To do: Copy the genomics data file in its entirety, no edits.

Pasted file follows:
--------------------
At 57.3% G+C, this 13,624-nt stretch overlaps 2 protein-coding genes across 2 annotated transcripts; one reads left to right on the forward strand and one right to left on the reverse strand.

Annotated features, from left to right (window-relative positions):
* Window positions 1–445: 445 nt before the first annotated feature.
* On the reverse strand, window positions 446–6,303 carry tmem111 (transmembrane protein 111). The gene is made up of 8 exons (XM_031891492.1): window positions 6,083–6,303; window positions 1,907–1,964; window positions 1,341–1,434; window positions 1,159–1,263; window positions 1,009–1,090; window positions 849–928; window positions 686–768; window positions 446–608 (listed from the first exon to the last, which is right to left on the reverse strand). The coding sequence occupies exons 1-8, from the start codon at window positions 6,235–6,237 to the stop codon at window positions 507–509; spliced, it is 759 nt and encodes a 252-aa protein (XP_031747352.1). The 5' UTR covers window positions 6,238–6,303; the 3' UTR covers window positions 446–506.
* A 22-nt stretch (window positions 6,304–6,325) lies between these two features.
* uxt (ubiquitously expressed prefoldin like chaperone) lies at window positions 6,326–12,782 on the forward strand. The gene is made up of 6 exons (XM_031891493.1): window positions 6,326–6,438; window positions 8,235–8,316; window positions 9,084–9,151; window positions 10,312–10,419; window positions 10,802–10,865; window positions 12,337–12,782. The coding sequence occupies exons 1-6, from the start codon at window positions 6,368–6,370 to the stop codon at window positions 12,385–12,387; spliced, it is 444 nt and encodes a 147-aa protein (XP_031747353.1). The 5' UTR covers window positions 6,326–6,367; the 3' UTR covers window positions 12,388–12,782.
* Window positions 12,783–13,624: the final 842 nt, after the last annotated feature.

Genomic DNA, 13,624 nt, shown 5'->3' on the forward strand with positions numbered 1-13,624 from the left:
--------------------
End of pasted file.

At 57.3% G+C, this 13,624-nt stretch overlaps 2 protein-coding genes across 2 annotated transcripts; one reads left to right on the forward strand and one right to left on the reverse strand.

Annotated features, from left to right (window-relative positions):
* Window positions 1–445: 445 nt before the first annotated feature.
* On the reverse strand, window positions 446–6,303 carry tmem111 (transmembrane protein 111). The gene is made up of 8 exons (XM_031891492.1): window positions 6,083–6,303; window positions 1,907–1,964; window positions 1,341–1,434; window positions 1,159–1,263; window positions 1,009–1,090; window positions 849–928; window positions 686–768; window positions 446–608 (listed from the first exon to the last, which is right to left on the reverse strand). The coding sequence occupies exons 1-8, from the start codon at window positions 6,235–6,237 to the stop codon at window positions 507–509; spliced, it is 759 nt and encodes a 252-aa protein (XP_031747352.1). The 5' UTR covers window positions 6,238–6,303; the 3' UTR covers window positions 446–506.
* A 22-nt stretch (window positions 6,304–6,325) lies between these two features.
* uxt (ubiquitously expressed prefoldin like chaperone) lies at window positions 6,326–12,782 on the forward strand. The gene is made up of 6 exons (XM_031891493.1): window positions 6,326–6,438; window positions 8,235–8,316; window positions 9,084–9,151; window positions 10,312–10,419; window positions 10,802–10,865; window positions 12,337–12,782. The coding sequence occupies exons 1-6, from the start codon at window positions 6,368–6,370 to the stop codon at window positions 12,385–12,387; spliced, it is 444 nt and encodes a 147-aa protein (XP_031747353.1). The 5' UTR covers window positions 6,326–6,367; the 3' UTR covers window positions 12,388–12,782.
* Window positions 12,783–13,624: the final 842 nt, after the last annotated feature.

Genomic DNA, 13,624 nt, shown 5'->3' on the forward strand with positions numbered 1-13,624 from the left: